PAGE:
In April 2011, Motorola sought injunctions against Apple in Germany on the basis, inter alia, of its Cudak GPRS SEP. In the course of the injunction proceedings, Apple made six successive licensing offers to Motorola, which it also submitted to the German courts. These offers were made by Apple with a view to availing itself of the competition law defence established by the Bundesgerichtshof in its Orange Book judgment.

(13)

In its second licensing offer, Apple proposed to enter into a licence agreement which would have given Motorola the right to set the royalties according to its equitable discretion and according to FRAND principles, without any limitations (other than FRAND and Article 102 TFEU) as regards the royalty rates and the method of calculation of the final amount of royalties. The offer also allowed for a full judicial review of the amount of FRAND royalties, whereby Motorola and Apple could submit their own evaluations, calculations and reasoning for consideration to the court.

(14)

Motorola, however, rejected that offer and continued the injunction proceedings.

(15)

In December 2011, the lower German courts granted Motorola an injunction against Apple.

(16)

In January 2012, when Motorola decided to enforce the injunction, Apple made its sixth licensing offer. In this offer, Apple (i) accepted a clause whereby Motorola would be entitled to terminate the agreement in case Apple challenged the validity of any of the licensed SEPs (the so-called ‘termination clause’); and (ii) explicitly acknowledged the infringement of the licensed SEPs by all of its devices, including an Apple device that it claimed was not infringing those SEPs.

(17)

Based on Apple’s sixth licensing offer, the German courts stayed temporarily the enforcement of the injunction, and Motorola and Apple signed a Settlement Agreement.

4.   LEGAL ASSESSMENT

(18)

The seeking and enforcement of an injunction by a patent-holder is generally a legitimate course of action. However, the context is different with regard to the seeking and enforcement of injunctions on the basis of SEPs for which a voluntary commitment to license on FRAND terms has been made during the standard-setting process. The essence of the commitment to license on FRAND terms and conditions is a recognition by a SEP holder that, given the purpose of the standardisation process, its essential patents will be licensed in return for FRAND remuneration, in contrast to those patents which do not read on a standard and for which no FRAND commitment has been given by the patent holder.

(19)

The Decision finds that Motorola is dominant on the market for the licensing of the technologies, as specified in the GPRS standard technical specifications, on which Motorola’s Cudak GPRS SEP reads.

(20)

The Decision also finds that in the exceptional circumstances of the case and in the absence of a valid objective justification, Motorola’s conduct constitutes an abuse as of Apple’s second licensing offer as its conduct was capable of having the following anti-competitive effects:

(i)

a temporary ban on the online sale of Apple’s GPRS-compatible products in Germany;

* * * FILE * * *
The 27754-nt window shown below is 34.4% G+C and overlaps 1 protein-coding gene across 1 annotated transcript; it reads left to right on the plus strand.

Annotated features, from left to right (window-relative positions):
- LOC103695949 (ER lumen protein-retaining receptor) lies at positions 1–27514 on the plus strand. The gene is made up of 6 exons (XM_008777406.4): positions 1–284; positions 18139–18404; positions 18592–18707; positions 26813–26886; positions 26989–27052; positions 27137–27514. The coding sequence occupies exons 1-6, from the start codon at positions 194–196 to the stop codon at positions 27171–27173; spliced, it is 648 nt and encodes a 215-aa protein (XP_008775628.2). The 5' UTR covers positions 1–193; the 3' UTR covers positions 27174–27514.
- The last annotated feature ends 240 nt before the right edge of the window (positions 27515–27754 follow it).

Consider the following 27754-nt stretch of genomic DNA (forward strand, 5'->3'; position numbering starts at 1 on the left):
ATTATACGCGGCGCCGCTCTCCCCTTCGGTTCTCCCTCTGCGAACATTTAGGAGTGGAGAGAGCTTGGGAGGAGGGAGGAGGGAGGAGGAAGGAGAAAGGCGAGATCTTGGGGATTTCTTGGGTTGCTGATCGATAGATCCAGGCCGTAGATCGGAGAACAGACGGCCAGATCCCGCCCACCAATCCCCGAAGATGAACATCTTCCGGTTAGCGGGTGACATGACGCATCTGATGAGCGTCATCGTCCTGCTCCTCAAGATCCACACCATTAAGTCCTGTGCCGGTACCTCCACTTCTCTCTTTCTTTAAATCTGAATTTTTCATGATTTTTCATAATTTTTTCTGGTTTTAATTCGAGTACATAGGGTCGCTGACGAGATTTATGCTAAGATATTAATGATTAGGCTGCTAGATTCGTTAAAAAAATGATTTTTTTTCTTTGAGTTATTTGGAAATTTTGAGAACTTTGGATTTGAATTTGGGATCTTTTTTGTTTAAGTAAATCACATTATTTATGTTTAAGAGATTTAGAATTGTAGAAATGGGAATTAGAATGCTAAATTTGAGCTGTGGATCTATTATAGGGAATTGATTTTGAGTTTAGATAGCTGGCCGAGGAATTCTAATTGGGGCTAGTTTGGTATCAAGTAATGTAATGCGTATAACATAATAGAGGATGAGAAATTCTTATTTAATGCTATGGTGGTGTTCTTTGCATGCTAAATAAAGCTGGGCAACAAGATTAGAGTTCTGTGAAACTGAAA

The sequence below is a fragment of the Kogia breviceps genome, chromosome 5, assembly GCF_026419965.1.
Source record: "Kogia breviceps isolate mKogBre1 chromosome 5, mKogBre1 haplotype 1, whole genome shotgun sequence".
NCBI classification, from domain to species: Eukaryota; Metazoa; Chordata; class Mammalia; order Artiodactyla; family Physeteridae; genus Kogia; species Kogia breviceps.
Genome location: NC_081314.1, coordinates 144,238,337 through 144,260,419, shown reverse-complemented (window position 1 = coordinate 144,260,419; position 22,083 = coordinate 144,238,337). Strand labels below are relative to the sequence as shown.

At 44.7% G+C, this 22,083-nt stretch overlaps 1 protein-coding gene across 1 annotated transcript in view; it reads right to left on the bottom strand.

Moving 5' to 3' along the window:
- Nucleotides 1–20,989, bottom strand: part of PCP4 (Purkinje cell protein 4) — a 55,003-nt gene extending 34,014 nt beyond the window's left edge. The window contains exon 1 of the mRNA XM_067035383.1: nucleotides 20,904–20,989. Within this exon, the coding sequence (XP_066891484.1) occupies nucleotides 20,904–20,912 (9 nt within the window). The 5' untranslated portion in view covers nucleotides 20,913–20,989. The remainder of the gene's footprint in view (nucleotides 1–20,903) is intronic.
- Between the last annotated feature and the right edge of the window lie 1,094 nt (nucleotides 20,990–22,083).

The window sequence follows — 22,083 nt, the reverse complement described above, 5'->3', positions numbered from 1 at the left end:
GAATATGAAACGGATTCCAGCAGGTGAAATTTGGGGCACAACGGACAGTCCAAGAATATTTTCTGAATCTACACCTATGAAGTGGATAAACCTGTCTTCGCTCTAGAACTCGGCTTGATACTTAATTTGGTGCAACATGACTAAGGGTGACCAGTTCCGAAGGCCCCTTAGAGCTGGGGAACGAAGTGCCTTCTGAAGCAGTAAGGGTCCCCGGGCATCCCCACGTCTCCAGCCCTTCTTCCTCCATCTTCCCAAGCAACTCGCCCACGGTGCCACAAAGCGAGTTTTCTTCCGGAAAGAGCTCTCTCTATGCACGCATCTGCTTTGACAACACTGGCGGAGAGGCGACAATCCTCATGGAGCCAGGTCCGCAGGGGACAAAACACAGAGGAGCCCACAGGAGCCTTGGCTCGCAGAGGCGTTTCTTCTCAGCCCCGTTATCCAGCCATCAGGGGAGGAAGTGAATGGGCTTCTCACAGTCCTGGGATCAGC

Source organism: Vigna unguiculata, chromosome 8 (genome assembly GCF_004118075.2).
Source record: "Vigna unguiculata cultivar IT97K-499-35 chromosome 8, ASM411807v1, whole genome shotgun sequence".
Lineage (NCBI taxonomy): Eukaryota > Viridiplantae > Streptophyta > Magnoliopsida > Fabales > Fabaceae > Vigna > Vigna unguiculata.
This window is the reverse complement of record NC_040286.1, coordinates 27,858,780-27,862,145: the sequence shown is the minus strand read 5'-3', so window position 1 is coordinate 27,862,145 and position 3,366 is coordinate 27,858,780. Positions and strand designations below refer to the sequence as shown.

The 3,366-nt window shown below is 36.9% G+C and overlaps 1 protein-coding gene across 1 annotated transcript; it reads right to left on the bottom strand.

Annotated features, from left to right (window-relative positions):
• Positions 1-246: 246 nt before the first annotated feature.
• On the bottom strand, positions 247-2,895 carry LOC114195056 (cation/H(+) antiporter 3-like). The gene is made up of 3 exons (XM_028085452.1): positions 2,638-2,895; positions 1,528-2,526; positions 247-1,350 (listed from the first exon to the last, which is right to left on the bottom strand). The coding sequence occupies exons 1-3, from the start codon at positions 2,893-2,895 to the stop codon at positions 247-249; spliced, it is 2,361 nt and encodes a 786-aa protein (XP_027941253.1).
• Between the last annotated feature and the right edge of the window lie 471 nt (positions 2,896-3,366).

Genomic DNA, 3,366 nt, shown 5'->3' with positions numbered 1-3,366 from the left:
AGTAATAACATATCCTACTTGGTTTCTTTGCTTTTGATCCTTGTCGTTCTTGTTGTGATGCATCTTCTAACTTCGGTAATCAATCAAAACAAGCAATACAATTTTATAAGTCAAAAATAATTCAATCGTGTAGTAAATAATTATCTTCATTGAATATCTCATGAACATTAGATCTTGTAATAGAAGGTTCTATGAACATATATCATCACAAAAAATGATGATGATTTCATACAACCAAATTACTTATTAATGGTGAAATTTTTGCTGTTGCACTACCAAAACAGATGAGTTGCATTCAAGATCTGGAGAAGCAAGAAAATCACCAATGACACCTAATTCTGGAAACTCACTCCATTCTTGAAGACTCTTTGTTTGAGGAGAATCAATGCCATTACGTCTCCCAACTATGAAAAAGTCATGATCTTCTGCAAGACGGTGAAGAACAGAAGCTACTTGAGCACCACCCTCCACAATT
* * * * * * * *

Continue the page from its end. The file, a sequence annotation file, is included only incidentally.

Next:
(ii)

the inclusion in the Settlement agreement of licensing terms, disadvantageous to Apple; and

(iii)

a negative impact on standard-setting.

(21)

The exceptional circumstances are the GPRS standard-setting process and Motorola’s commitment to license the GPRS SEP on FRAND terms and conditions.

(22)

The absence of objective justification relates to the fact that Apple was not unwilling to enter into a licence agreement on FRAND terms and conditions.

(23)

A SEP holder which has given a commitment to license on FRAND terms and conditions is entitled to take reasonable steps to protect its interests by seeking and enforcing an injunction against a potential licensee in, for example, the following scenarios:

(a)

the potential licensee is in financial distress and unable to pay its debts;

(b)

the potential licensee’s assets are located in jurisdictions that do not provide for adequate means of enforcement of damages; or

(c)

the potential licensee is unwilling to enter into a licence agreement on FRAND terms and conditions, with the result that the SEP holder will not be appropriately remunerated for the use of its SEPs. The corollary of a patent holder committing, in the standardisation context, to license its SEPs on FRAND terms and conditions is that a potential licensee should not be unwilling to enter into a licensing agreement on FRAND terms and conditions for the SEPs in question.

(24)

Apple’s second licensing offer, allowing for judicial rate-setting, constitutes a clear indication that Apple was willing to enter into a licence agreement on FRAND terms and conditions with Motorola, and pay FRAND remuneration for the licensed SEPs. Therefore, as of that licensing offer, there was no need for Motorola to have recourse to an injunction in order to be appropriately remunerated for the use of its SEPs.

5.   FINES

(25)

The Commission decided not to impose a fine on Motorola in view of the fact that there is no case-law by the European Union Courts dealing with the legality under Article 102 TFEU of SEP-based injunctions and that national courts have so far reached diverging conclusions on this question.


(1)  OJ L 1, 4.1.2003, p. 1.